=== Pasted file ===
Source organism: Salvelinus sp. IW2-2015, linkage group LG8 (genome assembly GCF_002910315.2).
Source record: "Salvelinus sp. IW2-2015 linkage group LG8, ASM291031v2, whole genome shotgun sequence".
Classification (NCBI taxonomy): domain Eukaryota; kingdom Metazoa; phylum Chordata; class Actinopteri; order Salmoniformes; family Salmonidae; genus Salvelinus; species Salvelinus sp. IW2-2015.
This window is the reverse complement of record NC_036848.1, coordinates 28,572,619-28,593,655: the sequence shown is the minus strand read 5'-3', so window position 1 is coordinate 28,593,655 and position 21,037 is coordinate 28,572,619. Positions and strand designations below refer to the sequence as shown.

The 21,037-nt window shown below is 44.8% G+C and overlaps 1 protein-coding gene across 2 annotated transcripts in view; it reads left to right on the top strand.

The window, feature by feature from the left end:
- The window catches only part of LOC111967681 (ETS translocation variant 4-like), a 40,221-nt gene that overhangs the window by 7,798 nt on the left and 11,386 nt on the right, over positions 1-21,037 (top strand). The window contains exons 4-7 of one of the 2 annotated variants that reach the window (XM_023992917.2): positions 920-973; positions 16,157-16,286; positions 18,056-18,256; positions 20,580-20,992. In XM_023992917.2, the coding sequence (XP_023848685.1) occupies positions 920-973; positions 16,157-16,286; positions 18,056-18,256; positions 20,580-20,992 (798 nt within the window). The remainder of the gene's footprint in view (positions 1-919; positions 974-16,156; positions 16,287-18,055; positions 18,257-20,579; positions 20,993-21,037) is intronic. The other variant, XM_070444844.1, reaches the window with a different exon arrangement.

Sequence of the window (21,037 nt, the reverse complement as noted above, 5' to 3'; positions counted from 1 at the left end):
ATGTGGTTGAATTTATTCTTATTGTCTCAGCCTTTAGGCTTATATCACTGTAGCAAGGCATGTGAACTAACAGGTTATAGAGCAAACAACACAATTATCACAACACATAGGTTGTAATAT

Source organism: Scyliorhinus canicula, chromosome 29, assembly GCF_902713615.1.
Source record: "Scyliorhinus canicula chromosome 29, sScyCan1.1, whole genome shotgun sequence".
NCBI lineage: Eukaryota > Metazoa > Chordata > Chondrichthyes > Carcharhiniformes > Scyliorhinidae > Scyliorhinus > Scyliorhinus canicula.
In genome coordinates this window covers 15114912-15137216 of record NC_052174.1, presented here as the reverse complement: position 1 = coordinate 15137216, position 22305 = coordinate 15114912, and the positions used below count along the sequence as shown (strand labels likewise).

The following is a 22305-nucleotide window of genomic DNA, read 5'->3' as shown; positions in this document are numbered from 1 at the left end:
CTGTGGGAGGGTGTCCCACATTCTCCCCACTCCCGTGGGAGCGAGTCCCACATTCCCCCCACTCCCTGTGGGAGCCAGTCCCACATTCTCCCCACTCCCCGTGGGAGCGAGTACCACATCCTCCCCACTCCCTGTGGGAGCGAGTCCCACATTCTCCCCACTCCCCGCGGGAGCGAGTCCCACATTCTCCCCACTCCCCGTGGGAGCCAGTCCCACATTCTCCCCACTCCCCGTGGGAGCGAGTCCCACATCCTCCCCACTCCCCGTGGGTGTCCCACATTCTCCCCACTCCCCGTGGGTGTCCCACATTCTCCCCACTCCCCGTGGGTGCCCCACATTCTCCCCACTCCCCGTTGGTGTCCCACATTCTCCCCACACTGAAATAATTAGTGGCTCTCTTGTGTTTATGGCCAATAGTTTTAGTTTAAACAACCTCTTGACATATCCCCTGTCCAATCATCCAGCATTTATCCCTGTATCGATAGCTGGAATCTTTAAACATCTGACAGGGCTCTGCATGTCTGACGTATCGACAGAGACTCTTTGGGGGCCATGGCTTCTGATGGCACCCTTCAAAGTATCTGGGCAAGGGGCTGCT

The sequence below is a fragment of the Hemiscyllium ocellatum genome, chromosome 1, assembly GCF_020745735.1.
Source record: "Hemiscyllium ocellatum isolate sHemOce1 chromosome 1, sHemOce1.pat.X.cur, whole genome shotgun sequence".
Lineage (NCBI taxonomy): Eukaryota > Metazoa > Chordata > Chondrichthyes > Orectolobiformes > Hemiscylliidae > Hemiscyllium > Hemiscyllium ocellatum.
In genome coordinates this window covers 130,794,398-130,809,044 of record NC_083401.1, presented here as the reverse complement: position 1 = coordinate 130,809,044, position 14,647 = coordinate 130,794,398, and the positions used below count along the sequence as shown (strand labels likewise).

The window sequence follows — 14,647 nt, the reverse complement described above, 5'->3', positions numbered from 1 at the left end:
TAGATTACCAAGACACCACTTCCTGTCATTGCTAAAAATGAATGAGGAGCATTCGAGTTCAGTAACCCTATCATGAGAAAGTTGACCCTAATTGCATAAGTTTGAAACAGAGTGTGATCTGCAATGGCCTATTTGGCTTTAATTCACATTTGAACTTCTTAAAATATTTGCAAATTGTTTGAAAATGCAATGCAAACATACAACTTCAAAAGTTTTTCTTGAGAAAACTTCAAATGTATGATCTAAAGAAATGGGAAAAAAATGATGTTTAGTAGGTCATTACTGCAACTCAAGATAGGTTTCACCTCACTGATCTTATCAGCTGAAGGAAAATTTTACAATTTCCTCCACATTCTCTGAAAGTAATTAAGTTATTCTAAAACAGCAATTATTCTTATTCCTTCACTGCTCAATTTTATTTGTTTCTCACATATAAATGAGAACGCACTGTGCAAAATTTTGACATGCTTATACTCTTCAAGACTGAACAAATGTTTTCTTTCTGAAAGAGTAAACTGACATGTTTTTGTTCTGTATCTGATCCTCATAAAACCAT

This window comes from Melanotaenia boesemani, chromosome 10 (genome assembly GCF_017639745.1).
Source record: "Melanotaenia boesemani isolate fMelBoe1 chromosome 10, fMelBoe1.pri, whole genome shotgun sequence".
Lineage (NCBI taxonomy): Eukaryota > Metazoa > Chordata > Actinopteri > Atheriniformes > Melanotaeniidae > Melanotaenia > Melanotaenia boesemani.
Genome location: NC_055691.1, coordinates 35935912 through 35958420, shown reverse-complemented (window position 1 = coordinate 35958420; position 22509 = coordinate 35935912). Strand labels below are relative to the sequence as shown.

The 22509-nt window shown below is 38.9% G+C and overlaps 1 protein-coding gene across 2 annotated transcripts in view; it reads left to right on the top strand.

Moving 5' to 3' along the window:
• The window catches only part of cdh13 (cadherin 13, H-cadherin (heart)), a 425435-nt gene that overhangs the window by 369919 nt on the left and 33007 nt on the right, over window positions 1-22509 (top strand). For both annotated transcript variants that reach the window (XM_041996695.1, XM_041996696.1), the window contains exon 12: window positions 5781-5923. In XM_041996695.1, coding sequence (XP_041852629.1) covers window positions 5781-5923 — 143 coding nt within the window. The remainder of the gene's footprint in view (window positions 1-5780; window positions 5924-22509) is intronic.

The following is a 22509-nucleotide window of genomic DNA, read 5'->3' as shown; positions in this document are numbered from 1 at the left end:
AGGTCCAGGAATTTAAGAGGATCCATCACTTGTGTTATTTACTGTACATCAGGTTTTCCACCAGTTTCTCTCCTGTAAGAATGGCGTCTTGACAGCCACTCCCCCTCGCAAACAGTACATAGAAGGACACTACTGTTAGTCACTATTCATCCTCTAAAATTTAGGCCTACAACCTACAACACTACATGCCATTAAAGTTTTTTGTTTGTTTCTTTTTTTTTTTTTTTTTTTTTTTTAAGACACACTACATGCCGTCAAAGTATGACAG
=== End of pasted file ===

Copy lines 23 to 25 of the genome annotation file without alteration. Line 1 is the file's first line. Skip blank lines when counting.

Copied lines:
Source record: "Melanotaenia boesemani isolate fMelBoe1 chromosome 10, fMelBoe1.pri, whole genome shotgun sequence".
Lineage (NCBI taxonomy): Eukaryota > Metazoa > Chordata > Actinopteri > Atheriniformes > Melanotaeniidae > Melanotaenia > Melanotaenia boesemani.
Genome location: NC_055691.1, coordinates 35935912 through 35958420, shown reverse-complemented (window position 1 = coordinate 35958420; position 22509 = coordinate 35935912). Strand labels below are relative to the sequence as shown.